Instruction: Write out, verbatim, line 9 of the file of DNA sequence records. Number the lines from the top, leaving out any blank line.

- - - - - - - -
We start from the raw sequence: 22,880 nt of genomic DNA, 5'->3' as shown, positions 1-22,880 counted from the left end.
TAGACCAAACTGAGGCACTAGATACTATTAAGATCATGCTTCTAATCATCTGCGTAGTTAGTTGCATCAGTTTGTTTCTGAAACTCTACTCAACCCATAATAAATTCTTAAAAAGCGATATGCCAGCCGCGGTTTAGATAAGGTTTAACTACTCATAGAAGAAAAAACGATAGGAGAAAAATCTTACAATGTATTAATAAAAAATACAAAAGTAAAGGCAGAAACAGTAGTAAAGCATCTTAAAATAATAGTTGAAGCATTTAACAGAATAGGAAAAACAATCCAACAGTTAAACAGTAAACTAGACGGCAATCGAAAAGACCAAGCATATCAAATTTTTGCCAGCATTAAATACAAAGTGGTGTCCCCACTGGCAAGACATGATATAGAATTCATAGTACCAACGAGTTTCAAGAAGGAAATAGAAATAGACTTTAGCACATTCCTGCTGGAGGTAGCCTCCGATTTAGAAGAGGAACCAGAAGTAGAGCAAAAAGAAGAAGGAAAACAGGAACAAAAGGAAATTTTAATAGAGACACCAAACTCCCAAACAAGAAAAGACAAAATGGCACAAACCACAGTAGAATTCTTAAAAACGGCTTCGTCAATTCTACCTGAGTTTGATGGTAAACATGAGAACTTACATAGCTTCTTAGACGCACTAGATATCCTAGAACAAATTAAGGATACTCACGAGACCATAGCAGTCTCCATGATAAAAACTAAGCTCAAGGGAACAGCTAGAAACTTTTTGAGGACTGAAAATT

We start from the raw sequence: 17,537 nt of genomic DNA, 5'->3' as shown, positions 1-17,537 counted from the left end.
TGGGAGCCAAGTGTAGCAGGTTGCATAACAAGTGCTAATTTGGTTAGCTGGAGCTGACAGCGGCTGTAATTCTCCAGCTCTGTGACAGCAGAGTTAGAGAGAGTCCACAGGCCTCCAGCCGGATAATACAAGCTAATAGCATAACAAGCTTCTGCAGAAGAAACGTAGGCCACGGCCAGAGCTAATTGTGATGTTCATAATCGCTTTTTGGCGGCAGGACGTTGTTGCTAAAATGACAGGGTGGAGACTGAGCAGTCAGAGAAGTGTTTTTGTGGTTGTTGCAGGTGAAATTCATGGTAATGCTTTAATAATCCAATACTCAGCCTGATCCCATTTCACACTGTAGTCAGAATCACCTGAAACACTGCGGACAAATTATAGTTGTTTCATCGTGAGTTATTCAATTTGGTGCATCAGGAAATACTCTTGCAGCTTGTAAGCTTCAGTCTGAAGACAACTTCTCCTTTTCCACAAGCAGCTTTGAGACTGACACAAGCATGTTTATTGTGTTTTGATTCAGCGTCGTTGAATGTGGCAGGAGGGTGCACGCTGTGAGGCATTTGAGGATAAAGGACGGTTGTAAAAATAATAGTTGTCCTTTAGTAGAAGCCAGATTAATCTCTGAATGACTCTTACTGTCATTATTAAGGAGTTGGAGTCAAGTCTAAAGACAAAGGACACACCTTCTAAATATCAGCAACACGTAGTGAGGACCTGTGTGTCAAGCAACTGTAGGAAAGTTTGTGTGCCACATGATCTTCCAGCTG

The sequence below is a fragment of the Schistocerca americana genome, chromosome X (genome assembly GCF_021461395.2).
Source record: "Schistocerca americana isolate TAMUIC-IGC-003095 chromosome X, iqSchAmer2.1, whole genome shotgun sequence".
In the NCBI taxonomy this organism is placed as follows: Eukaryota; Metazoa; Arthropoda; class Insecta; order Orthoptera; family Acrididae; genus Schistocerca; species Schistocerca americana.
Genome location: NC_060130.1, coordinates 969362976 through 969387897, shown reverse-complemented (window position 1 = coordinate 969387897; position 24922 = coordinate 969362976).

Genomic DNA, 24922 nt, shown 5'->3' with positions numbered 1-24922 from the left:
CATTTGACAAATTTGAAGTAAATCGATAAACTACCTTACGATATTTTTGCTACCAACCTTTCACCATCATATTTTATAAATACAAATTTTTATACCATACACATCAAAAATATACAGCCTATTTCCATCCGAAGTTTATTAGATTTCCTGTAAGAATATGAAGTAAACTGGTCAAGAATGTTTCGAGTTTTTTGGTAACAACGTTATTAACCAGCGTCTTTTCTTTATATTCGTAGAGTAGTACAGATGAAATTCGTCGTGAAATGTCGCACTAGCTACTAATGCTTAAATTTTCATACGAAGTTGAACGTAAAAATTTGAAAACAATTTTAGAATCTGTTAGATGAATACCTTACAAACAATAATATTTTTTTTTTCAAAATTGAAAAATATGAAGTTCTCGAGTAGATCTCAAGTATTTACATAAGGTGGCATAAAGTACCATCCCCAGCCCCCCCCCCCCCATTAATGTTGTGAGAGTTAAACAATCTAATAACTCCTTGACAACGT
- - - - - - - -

Genomic DNA, 24922 nt, shown 5'->3' with positions numbered 1-24922 from the left: